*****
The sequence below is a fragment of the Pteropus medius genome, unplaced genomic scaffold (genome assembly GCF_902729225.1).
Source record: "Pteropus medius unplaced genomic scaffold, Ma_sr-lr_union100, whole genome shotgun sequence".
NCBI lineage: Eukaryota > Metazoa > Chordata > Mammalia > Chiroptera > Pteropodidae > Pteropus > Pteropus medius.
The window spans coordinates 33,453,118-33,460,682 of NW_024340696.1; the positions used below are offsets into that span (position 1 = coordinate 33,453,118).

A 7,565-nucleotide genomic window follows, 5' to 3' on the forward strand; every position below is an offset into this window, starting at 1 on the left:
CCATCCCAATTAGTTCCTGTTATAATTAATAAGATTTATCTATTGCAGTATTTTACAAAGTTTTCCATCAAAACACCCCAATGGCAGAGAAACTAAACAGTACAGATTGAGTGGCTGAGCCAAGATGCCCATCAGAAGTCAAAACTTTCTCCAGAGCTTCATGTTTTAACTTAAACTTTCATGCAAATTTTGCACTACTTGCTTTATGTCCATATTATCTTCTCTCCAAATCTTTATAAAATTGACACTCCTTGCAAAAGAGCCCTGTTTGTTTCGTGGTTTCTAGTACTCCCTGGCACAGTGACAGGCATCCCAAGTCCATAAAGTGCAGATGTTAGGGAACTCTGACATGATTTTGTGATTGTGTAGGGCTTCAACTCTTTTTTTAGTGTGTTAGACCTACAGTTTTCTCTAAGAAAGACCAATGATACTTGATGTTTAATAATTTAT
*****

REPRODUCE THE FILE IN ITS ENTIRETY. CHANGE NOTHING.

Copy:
The sequence below is a fragment of the Pteropus medius genome, unplaced genomic scaffold (genome assembly GCF_902729225.1).
Source record: "Pteropus medius unplaced genomic scaffold, Ma_sr-lr_union100, whole genome shotgun sequence".
NCBI lineage: Eukaryota > Metazoa > Chordata > Mammalia > Chiroptera > Pteropodidae > Pteropus > Pteropus medius.
The window spans coordinates 33,453,118-33,460,682 of NW_024340696.1; the positions used below are offsets into that span (position 1 = coordinate 33,453,118).

A 7,565-nucleotide genomic window follows, 5' to 3' on the forward strand; every position below is an offset into this window, starting at 1 on the left:
CCATCCCAATTAGTTCCTGTTATAATTAATAAGATTTATCTATTGCAGTATTTTACAAAGTTTTCCATCAAAACACCCCAATGGCAGAGAAACTAAACAGTACAGATTGAGTGGCTGAGCCAAGATGCCCATCAGAAGTCAAAACTTTCTCCAGAGCTTCATGTTTTAACTTAAACTTTCATGCAAATTTTGCACTACTTGCTTTATGTCCATATTATCTTCTCTCCAAATCTTTATAAAATTGACACTCCTTGCAAAAGAGCCCTGTTTGTTTCGTGGTTTCTAGTACTCCCTGGCACAGTGACAGGCATCCCAAGTCCATAAAGTGCAGATGTTAGGGAACTCTGACATGATTTTGTGATTGTGTAGGGCTTCAACTCTTTTTTTAGTGTGTTAGACCTACAGTTTTCTCTAAGAAAGACCAATGATACTTGATGTTTAATAATTTAT